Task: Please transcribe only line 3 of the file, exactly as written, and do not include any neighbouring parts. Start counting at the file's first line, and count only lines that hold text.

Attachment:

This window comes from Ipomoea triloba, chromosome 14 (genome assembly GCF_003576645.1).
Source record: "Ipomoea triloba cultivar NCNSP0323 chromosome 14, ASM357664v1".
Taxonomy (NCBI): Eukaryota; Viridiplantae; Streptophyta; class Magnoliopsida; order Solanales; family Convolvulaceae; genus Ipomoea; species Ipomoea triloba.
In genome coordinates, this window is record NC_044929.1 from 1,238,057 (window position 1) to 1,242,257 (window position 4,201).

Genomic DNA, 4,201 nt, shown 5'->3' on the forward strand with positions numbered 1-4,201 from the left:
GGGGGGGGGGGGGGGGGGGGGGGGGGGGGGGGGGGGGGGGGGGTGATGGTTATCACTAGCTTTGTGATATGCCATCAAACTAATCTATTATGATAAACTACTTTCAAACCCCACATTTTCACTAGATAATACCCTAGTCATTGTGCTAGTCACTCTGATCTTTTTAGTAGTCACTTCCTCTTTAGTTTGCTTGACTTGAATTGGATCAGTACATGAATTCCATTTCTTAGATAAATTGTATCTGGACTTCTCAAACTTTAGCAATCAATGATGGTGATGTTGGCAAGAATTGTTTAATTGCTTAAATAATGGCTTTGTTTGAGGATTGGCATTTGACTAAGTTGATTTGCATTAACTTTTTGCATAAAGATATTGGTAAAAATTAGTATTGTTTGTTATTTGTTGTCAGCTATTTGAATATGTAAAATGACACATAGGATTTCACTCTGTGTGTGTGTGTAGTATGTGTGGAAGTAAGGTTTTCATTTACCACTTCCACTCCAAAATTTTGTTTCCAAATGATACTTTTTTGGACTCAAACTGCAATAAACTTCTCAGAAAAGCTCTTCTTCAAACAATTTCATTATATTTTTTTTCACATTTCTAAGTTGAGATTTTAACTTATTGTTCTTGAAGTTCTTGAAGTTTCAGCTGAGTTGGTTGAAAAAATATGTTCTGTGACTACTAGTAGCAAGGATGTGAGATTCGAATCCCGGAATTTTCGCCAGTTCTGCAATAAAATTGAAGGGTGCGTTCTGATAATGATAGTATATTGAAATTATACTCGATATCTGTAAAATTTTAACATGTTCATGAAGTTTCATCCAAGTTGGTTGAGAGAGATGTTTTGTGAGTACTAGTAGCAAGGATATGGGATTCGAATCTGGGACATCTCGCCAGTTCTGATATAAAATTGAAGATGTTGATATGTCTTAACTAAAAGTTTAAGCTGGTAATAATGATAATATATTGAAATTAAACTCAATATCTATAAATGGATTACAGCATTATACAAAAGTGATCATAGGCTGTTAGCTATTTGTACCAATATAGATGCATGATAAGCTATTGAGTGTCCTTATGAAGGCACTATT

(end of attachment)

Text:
Taxonomy (NCBI): Eukaryota; Viridiplantae; Streptophyta; class Magnoliopsida; order Solanales; family Convolvulaceae; genus Ipomoea; species Ipomoea triloba.